Azhar Hussain: Uncertain economic growth and low interest rates have highlighted income-generating assets as an attractive proposition. We also see that regulation like Solvency II is putting pressure on the nature of assets insurers can invest in. Combining these factors, we believe there is a real demand for a certain type of income solution.
In 2013, we launched two short-duration strategies; both strategies are global by design, investing predominantly in sub-investment grade debt issued by companies domiciled in the UK, Europe, Asia and the United States. The evidence has been very positive and we have seen both funds strongly outperform their benchmarks.
Chris Cundy: Are there opportunities in overseas markets?
Lucy Davies: We have invested overseas, but if your liabilities are in sterling then you have an FX issue, so you have to be able to get the yield.
Neil Parry: We have made small allocations across various 'volatile' elements of the fixed income market, and one of those is high yield. We are denominated mostly in US dollars, so we have a portfolio which is US dollar. Having those asset classes this year has been very profitable.
Azhar Hussain: We aim to construct diversified portfolios that will deliver consistent alpha from multiple sources. So we look at overseas markets as a key part of the portfolio construction, but not in isolation.
We believe taking a global view is a very key part in managing risk. In constructing our global high-yield portfolio, we include this as a key part of our risk management process. We have set ranges around country, sector and security exposures.
For our insurance clients in particular, we recognise the inefficiency of unhedged currency risk under Solvency II and therefore any currency exposure associated with holdings of bonds is hedged through the use of forward currency transactions.
Chris Cundy: Have Solvency II capital charges ruled out any asset classes for you?
Lucy Davies: The capital insurance companies are required to put aside for securitisations is quite high and when combined with the criteria that must be satisfied in relation to securitised investments, this asset class is not particularly attractive under Solvency II. In addition, there is a lot of uncertainty about what is classified as a securitised bond under Solvency II.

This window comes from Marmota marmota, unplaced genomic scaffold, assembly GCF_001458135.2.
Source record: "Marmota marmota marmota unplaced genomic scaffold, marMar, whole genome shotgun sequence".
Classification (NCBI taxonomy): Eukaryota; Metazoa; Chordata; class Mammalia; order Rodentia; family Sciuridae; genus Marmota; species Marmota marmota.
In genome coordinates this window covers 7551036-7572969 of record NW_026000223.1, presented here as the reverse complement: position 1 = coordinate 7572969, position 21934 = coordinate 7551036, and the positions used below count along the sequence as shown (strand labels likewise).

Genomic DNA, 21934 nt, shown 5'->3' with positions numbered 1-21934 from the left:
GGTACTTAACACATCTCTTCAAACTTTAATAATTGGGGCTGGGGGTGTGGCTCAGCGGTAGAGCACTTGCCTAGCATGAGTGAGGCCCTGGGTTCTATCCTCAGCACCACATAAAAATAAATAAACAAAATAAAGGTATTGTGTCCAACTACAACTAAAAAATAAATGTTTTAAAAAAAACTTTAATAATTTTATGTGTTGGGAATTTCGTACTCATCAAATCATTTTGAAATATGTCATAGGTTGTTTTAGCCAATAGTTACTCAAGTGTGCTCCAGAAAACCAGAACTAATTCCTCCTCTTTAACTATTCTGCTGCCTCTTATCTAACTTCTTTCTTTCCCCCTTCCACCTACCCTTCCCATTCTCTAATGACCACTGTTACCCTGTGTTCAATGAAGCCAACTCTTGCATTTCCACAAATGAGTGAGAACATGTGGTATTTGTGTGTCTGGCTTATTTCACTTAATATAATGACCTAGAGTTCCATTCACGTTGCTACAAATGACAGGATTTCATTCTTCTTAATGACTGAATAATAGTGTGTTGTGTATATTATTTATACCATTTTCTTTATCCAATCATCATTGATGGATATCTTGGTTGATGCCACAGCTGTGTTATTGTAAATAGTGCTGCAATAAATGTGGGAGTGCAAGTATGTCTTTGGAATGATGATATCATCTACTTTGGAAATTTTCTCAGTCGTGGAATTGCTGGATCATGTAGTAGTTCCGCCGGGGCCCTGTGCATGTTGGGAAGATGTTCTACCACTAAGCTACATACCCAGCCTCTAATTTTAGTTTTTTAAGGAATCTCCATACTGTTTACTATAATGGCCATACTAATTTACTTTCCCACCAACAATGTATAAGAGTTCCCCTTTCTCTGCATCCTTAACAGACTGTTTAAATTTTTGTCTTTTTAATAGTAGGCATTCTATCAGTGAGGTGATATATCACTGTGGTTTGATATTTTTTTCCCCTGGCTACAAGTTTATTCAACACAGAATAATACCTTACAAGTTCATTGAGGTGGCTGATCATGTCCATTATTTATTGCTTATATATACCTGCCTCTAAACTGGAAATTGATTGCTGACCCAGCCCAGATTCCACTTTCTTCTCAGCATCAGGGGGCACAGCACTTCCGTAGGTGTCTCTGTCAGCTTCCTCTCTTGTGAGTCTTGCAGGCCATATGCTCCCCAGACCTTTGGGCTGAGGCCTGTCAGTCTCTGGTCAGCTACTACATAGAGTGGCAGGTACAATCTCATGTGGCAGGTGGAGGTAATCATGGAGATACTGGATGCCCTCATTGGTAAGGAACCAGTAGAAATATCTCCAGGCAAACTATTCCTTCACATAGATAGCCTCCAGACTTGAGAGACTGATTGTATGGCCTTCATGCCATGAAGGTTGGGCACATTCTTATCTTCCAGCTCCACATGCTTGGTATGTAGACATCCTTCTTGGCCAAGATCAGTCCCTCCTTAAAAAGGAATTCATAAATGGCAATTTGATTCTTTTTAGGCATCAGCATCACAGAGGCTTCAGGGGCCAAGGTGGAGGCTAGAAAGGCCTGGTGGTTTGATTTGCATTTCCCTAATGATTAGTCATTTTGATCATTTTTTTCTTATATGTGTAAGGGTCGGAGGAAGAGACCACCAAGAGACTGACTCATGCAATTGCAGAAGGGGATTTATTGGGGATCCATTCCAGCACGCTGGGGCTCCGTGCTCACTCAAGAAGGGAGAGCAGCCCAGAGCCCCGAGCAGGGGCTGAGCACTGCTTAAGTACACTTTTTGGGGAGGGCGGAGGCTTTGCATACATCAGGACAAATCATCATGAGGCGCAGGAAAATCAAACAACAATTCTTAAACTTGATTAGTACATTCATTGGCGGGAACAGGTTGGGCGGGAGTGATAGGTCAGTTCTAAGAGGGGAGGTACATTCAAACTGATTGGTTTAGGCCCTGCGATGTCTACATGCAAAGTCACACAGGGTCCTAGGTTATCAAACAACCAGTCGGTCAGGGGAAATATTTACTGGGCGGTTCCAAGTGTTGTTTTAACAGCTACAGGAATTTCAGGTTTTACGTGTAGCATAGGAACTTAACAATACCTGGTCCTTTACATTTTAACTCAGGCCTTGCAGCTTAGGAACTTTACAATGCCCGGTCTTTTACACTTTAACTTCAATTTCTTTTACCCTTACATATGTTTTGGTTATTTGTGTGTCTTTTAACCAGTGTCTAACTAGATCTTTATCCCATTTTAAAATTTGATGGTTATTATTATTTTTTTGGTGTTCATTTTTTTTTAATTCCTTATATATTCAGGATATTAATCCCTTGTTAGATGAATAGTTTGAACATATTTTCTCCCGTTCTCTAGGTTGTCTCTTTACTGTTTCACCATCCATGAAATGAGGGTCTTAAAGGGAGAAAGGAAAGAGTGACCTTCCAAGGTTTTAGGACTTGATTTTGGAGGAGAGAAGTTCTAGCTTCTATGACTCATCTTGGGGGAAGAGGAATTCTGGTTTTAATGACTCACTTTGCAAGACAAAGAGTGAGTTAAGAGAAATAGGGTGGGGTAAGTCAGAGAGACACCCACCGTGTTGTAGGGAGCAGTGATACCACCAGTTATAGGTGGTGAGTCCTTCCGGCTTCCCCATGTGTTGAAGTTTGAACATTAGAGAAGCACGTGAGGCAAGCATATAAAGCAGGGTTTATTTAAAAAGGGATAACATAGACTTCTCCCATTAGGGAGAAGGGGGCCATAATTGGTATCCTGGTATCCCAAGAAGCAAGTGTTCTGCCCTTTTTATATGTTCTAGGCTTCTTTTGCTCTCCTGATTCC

Neil Parry: Also, if you outsource your securitised portfolio, the responsibility to know what is in the portfolio remains yours. Many market participants have said maybe they will clarify the rules in a couple of years and maybe there will be more guidance. It is an asset class we like, but we will probably steer clear until there is more clarity about the regulations.
[Securitised credit] is an asset class we like, but we will probably steer clear until there is more clarity about the regulations
Atanas Christev: In the past few months we have decided to exit securitisation for those same reasons. It was not a large percentage of the overall portfolio, but it is a pity because it provided diversification.
Craig Inches: We have two short-dated investment-grade credit funds and one is akin to the investment philosophy of Royal London, which is largely to move into that securitised non-rated asset space. We found that for the insurance market, it just did not tick the boxes.
We then launched an investment-grade fund that only invested in core credit, standard type-one and not type-two securitisations, but the yield give-up is about 100 basis points on a very short-dated investment product, so it begs the question 'is it worth it'?
Measuring investment risk
Chris Cundy: Has there been any change in the way you measure investment risk?
Neil Parry: It is nice to have time-to-recover and metrics like that, but it always comes back to VaR [value at risk]. It is the standard, and is required for Solvency II: if an executive committee or a board want to see a risk number, then it is probably a VaR. Maybe it is not perfect, but it is what everyone uses and it is the best way to compare, until we have something better.
Atanas Christev: The higher up you go in decision level, the more you need a measure capable of aggregating different types of risk.
Lucy Davies: We use a credit earnings-at-risk model, which is linked to earnings and how much of your earnings you are prepared to put at risk for credit.
In part two, published next week, the participants discuss liquidity, diversification and outsourcing.
The views expressed in this article are those of the individual, rather than necessarily of the firm.